“Even when laws have been written down, they ought not always to remain unaltered.” – Aristotle. Should legal academics concern themselves with transcendental legal themes or should they resign themselves to work within the legal system? Jan Smits examines what legal academics actually do, questioning the traditional approach to the study of law.
Traditional legal scholarship has been under attack for quite some time now. In his famous book Academic Tribes and Territories, Tony Becher qualified traditional work in British legal academia as ‘narrow, conservative, illiberal, unrealistic and boring.’ It would focus too much on doctrinal work and pay too little attention to the more interesting ‘big’ questions of real relevance to society. Becher’s harsh words remind us of the status of the legal discipline vis-à-vis other fields of academic research: too often, the study of law is considered the odd one out in the modern university. While this special position was without severe consequences until not too long ago, this has rapidly changed in most countries in the last few years: universities and funding organisations increasingly allocate money on basis of the position Faculties and academics have on European and global rankings. These rankings are often based on the amount of publications in international journals. This is a problem for jurists writing in their own language about their own national law. In addition, legal scholars often have a hard time convincing colleagues from other disciplines about their methodology. Traditionally, the method of the legal academic is largely similar to that of the judge, but this seems to fall short of the methodological requirements modern scholarship requires. This explains why a debate has evolved about the aims and methods of the academic study of law. This debate takes place in a wide variety of countries including the United Kingdom, Germany, France, the Netherlands and the United States.
What I find particularly interesting about this debate is that it forces us to think through what we, as legal academics, actually do when we research or teach the law, and what it is that we should do. Should legal academics mainly study (national or international) legislation and case law and consider how to accommodate these in the legal ‘system’ (an activity that is increasingly regarded as lacking in creativity), or should they write about much more elevated themes? Another question is what methods should be used in legal research, and how to assess this research, prompting the question of which research is ‘better’ and why this would be the case.
It is clear that legal scholars can aim for different things when they do research. They can describe the existing law (as happens in most doctrinal work), focus on the question of what is law (as in legal theory), or research the effects law has on society (as in empirical legal science). In my view, however, these three activities do not capture the core of legal scholarship. I believe that jurists excel in answering the normative question of what the law ought to be (‘What is allowed in law and what is not?’). For example, should disinheriting one’s children be permitted? Should death penalty be imposed for criminal offences? Under which circumstances is it justified to go to war? Should constitutional review be allowed? May shipwrecked sailors eat their weakest companion if they are likely to die of starvation? To answer these and similar questions is in my view the pre-eminently legal approach. I find it extremely important to make this explicit: while biologists, mathematicians and economists have no trouble in explaining to the outside world what their main activity is, jurists find this much more difficult. As Nobel Prize winner Gary Becker rightly observed, economists are acutely aware of the fact that there is such a thing as the ‘economic way of looking at life’ [http://www.nobelprize.org/nobel_prizes/economics/laureates/1992/becker-lecture.html]. There is a similar way to approach the law: the academic study of law is then not so much about the substantive law of one jurisdiction, but it is much more about a method. To me, this method consists of showing how a normative question can be answered in fundamentally different ways with reference to different jurisdictions. This makes legal science an international discipline.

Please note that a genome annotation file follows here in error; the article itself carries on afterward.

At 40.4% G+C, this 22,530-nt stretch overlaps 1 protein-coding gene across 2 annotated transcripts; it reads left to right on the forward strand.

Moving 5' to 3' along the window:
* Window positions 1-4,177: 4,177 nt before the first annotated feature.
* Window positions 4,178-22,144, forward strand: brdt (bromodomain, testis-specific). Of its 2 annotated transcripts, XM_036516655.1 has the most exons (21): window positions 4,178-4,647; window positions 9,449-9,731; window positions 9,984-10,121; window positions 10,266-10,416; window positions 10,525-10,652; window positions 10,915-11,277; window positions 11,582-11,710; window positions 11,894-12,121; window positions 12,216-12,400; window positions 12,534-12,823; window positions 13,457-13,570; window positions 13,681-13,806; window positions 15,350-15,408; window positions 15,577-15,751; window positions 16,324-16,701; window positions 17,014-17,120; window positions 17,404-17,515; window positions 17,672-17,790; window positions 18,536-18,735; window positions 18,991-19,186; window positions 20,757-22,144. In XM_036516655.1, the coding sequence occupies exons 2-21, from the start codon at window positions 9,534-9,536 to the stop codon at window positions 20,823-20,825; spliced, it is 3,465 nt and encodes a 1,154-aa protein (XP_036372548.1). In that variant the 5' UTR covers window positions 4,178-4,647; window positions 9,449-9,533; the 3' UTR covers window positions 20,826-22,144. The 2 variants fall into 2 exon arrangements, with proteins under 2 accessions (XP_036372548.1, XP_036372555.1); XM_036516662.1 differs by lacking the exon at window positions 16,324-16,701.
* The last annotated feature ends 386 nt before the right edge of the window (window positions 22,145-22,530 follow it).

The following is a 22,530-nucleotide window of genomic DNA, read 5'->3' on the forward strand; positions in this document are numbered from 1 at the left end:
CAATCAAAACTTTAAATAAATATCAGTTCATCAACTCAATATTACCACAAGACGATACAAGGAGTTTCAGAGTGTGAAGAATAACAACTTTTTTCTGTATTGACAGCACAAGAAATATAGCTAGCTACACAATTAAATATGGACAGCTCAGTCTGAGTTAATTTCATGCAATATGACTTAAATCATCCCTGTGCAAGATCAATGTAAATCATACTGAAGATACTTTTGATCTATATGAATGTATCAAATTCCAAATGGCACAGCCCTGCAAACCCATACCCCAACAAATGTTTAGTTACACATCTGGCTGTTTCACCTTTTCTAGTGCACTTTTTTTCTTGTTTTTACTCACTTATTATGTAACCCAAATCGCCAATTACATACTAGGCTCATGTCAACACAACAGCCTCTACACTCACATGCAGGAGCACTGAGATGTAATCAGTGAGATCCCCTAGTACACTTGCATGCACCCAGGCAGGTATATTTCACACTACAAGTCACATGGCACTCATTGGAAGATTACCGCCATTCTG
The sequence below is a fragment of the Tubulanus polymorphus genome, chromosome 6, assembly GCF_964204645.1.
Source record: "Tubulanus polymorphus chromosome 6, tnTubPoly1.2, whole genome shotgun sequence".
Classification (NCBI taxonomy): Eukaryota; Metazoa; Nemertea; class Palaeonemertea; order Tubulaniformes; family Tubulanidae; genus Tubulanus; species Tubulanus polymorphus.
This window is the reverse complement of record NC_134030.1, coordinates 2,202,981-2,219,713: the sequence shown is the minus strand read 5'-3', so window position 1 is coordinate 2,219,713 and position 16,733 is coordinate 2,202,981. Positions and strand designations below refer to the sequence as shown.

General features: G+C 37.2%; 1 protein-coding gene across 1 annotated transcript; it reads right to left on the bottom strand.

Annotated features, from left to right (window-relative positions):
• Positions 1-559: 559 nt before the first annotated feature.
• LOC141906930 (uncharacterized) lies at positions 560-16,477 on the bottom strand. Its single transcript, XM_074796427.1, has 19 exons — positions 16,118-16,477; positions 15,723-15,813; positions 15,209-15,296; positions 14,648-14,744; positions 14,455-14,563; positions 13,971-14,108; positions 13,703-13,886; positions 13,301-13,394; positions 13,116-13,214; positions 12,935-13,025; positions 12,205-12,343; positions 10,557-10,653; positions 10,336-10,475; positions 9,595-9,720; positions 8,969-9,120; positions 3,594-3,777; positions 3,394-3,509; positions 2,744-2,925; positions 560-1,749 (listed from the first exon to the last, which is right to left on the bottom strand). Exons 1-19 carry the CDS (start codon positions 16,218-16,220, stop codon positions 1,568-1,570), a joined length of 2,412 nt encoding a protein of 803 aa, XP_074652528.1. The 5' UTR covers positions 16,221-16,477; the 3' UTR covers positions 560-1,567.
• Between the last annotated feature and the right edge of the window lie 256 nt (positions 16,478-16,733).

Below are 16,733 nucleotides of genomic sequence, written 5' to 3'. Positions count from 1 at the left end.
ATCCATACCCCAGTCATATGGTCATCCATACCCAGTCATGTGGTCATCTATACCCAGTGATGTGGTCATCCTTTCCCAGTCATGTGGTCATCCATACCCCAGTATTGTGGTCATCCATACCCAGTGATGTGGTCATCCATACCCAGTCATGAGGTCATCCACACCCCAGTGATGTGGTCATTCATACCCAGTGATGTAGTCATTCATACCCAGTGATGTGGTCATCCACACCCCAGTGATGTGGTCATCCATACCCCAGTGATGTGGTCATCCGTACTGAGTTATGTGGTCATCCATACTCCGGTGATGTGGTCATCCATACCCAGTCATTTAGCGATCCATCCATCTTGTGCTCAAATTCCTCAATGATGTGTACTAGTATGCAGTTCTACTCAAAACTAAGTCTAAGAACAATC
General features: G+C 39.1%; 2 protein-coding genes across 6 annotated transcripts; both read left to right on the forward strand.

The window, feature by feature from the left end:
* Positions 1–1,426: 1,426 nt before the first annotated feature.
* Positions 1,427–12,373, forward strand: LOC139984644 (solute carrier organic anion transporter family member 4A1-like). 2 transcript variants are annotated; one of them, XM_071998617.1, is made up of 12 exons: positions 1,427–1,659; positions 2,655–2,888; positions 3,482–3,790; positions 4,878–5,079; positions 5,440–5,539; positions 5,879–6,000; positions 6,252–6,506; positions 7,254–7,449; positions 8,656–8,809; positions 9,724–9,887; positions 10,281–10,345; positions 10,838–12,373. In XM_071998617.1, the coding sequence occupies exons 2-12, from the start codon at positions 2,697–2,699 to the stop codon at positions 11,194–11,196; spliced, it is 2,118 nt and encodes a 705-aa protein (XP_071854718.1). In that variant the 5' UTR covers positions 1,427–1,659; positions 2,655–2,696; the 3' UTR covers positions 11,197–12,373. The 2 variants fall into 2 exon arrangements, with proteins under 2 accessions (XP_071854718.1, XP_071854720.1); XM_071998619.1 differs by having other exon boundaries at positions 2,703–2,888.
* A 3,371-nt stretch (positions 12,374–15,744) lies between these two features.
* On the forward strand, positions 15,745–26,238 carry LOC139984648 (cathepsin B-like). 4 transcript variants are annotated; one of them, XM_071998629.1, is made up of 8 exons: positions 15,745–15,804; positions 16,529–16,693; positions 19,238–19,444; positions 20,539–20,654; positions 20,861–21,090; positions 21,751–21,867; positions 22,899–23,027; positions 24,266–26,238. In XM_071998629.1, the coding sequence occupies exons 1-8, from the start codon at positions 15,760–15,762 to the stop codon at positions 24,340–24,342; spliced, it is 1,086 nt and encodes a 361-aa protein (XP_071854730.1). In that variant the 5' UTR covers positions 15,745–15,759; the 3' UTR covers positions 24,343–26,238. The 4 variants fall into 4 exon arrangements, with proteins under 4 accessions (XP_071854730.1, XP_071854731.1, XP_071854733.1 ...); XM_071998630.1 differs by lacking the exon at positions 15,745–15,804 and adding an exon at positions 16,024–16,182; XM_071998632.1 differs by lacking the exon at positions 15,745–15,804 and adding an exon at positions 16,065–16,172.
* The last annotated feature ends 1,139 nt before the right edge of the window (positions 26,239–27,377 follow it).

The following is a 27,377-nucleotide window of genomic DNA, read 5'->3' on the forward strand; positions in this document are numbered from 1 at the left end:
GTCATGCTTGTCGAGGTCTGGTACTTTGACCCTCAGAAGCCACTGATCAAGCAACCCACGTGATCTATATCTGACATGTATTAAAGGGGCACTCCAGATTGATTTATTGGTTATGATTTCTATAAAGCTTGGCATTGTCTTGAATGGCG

In my forthcoming book The Mind and Method of the Legal Academic I consider these and other points in detail. Apart from a discussion about the aims and methods of legal research, it also discusses how we should teach the law and how we can best organise our law faculties and assess their achievements.
Jan Smits holds the Chair of European Private Law at Maastricht University and is Research professor of Comparative Legal Studies at the University of Helsinki. He is also the academic director of the Maastricht European Private Law Institute and HiiL Chair Visiting Professor Internationalisation of Law [http://www.hiil.org/prof-jan-m-smits]. His research interests are in the field of private law, legal theory, comparative law and internationalisation of law. In 2010 he was elected member of the Royal Netherlands Academy of Arts and Sciences (KNAW). Apart from his academic activities, Jan Smits is an enthusiastic long distance runner.